UK employers leading the way in offering mental health support

UK employers are more likely to offer mental health support to their staff than their counterparts around the globe, according to a survey by Deloitte.

A survey of 202 UK employers, conducted as part of Deloitte’s 2018 Global Human Capital Trends report, found that more than a third (36%) offered mental health counselling to their staff. This compared to 21% of organisations worldwide.

Almost nine in 10 (88%) of the UK businesses offered wellness and work-life balance programmes to their employees, compared with a global average of 82%. However, Deloitte found that three in five (59%) offered only limited wellbeing programmes, which it said were typically focused on adjusted working patterns or time off in exceptional circumstances.

Only a third (36%) offered wellbeing programmes that Deloitte considered “beyond the traditional”, including mindfulness, work-life balance and financial fitness. However, by comparison, these were offered by only a quarter of organisations worldwide.

Anne-Marie Malley, UK human capital leader at Deloitte, commented: “It’s positive to see that many UK businesses are taking steps to champion mental health in the workplace, but it’s clear that more still needs to be done. Offering mental health support to employees not only helps British workers to thrive but also makes good business sense and supports the wider economy.”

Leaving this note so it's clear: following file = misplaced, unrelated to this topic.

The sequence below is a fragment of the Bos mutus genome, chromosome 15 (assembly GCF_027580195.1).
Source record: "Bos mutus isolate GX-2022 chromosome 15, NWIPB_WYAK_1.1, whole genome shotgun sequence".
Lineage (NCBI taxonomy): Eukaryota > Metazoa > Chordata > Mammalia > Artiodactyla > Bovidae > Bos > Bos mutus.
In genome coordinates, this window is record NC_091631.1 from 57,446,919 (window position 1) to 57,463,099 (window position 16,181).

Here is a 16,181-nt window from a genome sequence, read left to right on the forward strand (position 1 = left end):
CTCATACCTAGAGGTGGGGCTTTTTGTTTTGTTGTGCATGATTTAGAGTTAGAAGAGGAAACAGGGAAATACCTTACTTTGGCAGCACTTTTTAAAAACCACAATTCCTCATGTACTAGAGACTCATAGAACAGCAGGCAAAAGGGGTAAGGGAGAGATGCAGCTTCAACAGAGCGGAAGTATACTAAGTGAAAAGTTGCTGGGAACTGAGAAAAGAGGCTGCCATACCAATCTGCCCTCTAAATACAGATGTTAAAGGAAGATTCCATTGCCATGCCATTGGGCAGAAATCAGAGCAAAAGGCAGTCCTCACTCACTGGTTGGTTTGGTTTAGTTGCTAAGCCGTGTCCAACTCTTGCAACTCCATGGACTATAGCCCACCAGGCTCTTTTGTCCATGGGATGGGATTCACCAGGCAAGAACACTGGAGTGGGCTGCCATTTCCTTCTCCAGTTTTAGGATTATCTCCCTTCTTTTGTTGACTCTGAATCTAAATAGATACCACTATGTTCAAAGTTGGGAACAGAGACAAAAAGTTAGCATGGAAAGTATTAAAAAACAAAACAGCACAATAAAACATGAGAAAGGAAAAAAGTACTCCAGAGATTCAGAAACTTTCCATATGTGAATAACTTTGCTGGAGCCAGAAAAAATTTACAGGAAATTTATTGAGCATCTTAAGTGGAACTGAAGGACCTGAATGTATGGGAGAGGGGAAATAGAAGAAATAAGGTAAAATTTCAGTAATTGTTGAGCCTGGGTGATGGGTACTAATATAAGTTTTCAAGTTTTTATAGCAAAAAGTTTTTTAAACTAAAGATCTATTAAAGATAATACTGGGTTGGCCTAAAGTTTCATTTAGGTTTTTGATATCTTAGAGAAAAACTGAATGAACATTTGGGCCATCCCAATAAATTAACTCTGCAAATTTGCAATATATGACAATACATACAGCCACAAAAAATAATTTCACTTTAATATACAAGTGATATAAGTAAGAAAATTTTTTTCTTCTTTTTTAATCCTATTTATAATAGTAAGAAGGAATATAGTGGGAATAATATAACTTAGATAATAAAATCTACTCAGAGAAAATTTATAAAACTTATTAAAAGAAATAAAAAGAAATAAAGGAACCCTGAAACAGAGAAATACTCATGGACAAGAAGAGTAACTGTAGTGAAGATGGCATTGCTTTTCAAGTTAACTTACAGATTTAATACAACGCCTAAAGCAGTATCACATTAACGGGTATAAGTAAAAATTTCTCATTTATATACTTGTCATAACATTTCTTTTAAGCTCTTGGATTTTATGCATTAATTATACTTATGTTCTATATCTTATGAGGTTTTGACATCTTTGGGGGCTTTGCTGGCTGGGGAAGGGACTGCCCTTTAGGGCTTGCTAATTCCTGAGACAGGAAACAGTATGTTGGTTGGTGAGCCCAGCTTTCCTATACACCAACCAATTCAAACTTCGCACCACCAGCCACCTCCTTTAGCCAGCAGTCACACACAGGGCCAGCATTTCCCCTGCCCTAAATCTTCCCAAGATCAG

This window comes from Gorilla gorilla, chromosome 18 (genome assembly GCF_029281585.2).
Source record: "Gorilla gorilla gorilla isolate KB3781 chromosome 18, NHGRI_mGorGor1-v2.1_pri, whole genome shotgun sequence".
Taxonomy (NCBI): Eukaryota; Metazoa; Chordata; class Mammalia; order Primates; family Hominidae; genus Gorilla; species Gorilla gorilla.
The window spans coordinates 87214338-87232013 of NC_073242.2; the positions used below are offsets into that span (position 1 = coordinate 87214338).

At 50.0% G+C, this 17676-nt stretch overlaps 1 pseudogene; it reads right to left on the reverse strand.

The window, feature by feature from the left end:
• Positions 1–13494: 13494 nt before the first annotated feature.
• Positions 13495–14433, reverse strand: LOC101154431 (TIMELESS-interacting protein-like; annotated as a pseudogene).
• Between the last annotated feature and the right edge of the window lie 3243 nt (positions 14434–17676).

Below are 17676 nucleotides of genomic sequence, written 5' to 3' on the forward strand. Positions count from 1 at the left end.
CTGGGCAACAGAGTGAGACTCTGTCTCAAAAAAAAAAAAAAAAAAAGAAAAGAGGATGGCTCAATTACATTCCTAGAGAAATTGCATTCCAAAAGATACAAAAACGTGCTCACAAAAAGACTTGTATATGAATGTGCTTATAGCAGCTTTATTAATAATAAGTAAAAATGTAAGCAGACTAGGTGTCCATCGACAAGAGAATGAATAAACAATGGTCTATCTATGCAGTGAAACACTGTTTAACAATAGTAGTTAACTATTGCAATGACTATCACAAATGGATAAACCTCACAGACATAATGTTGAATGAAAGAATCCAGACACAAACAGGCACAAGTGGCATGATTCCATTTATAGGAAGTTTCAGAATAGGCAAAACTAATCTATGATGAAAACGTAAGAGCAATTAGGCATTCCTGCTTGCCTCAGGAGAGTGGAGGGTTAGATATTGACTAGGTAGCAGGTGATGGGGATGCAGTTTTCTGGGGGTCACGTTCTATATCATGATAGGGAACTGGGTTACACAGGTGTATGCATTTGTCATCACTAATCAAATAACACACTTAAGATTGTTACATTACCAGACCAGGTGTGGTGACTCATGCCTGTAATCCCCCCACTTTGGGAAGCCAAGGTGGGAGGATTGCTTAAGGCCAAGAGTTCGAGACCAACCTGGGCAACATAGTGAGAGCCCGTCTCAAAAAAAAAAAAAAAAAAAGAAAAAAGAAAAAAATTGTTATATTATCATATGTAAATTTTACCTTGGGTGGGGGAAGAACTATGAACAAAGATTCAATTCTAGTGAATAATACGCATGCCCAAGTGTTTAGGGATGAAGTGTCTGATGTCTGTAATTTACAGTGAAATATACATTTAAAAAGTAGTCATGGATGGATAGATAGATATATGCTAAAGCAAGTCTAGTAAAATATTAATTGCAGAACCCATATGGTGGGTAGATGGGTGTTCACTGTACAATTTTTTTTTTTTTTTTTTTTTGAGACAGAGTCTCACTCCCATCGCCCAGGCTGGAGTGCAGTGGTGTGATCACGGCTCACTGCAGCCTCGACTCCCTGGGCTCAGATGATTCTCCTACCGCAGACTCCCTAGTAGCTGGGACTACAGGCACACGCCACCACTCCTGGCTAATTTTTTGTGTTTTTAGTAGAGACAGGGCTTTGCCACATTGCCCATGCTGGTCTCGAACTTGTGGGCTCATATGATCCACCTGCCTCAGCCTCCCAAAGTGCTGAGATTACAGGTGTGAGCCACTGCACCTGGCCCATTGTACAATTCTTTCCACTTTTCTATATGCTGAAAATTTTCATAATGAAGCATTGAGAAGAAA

According to a separate study by the Reward & Employee Benefits Association (REBA) and Punter Southall Health & Protection last month , nearly two-thirds (60%) of UK chief executives saw the mental health of their employees as a priority, but only 16% had a defined strategy in place to help them.

Furthermore, the number of fit notes issued by GPs for mental health issues increased by 13.5% between July and September 2017.

Malley said many organisations wanted to invest in employee wellbeing strategies, but often did not know where to begin. “Bridging the gap between awareness and action requires businesses to make wellbeing a priority at the most senior management levels.

“After this, an adequate review of organisational needs, understanding what is best practice and targeting interventions to the needs of those in the organisation will be key drivers of success.”

Flexible working was one of the most popular wellbeing benefits offered by UK employers. Six in 10 (59%) had a flexible working programme in place, and 92% of those believed it had a valuable impact on the wellbeing of their staff.

Employee assistance programmes, which provide support with personal or work-related concerns, were offered by half of organisations (compared to 30% across the rest of the world).

Globally, 86% of employees said they valued having a flexible schedule, but this was only offered by 50% of employers internationally.

Working from home was seen as important by 70% of employees, but just 27% of organisations worldwide gave their staff the opportunity to do so.

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